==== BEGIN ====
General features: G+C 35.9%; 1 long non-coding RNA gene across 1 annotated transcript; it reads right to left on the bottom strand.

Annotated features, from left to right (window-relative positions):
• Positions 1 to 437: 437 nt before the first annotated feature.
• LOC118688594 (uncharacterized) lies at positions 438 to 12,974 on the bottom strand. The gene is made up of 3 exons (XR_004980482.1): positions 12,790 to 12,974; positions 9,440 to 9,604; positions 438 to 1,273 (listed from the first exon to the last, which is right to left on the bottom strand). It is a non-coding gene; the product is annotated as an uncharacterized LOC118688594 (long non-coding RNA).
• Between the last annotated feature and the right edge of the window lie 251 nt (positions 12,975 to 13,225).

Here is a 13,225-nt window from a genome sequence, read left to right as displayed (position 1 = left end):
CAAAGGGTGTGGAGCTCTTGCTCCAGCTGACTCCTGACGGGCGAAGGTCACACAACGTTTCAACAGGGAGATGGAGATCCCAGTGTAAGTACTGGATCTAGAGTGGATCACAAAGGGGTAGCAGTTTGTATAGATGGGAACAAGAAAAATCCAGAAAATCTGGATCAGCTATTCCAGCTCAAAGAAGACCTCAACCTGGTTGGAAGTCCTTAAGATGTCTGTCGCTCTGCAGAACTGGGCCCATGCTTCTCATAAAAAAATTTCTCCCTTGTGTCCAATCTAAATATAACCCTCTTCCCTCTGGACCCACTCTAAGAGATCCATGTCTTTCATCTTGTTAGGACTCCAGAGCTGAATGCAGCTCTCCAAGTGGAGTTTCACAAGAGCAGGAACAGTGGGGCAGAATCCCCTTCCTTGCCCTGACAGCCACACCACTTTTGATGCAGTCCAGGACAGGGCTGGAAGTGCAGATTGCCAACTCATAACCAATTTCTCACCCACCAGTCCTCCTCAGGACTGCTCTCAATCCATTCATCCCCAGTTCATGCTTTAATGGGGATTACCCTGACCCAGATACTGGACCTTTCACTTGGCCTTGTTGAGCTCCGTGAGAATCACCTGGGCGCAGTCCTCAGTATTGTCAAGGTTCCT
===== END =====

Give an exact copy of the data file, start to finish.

General features: G+C 35.9%; 1 long non-coding RNA gene across 1 annotated transcript; it reads right to left on the bottom strand.

Annotated features, from left to right (window-relative positions):
• Positions 1 to 437: 437 nt before the first annotated feature.
• LOC118688594 (uncharacterized) lies at positions 438 to 12,974 on the bottom strand. The gene is made up of 3 exons (XR_004980482.1): positions 12,790 to 12,974; positions 9,440 to 9,604; positions 438 to 1,273 (listed from the first exon to the last, which is right to left on the bottom strand). It is a non-coding gene; the product is annotated as an uncharacterized LOC118688594 (long non-coding RNA).
• Between the last annotated feature and the right edge of the window lie 251 nt (positions 12,975 to 13,225).

Here is a 13,225-nt window from a genome sequence, read left to right as displayed (position 1 = left end):
CAAAGGGTGTGGAGCTCTTGCTCCAGCTGACTCCTGACGGGCGAAGGTCACACAACGTTTCAACAGGGAGATGGAGATCCCAGTGTAAGTACTGGATCTAGAGTGGATCACAAAGGGGTAGCAGTTTGTATAGATGGGAACAAGAAAAATCCAGAAAATCTGGATCAGCTATTCCAGCTCAAAGAAGACCTCAACCTGGTTGGAAGTCCTTAAGATGTCTGTCGCTCTGCAGAACTGGGCCCATGCTTCTCATAAAAAAATTTCTCCCTTGTGTCCAATCTAAATATAACCCTCTTCCCTCTGGACCCACTCTAAGAGATCCATGTCTTTCATCTTGTTAGGACTCCAGAGCTGAATGCAGCTCTCCAAGTGGAGTTTCACAAGAGCAGGAACAGTGGGGCAGAATCCCCTTCCTTGCCCTGACAGCCACACCACTTTTGATGCAGTCCAGGACAGGGCTGGAAGTGCAGATTGCCAACTCATAACCAATTTCTCACCCACCAGTCCTCCTCAGGACTGCTCTCAATCCATTCATCCCCAGTTCATGCTTTAATGGGGATTACCCTGACCCAGATACTGGACCTTTCACTTGGCCTTGTTGAGCTCCGTGAGAATCACCTGGGCGCAGTCCTCAGTATTGTCAAGGTTCCT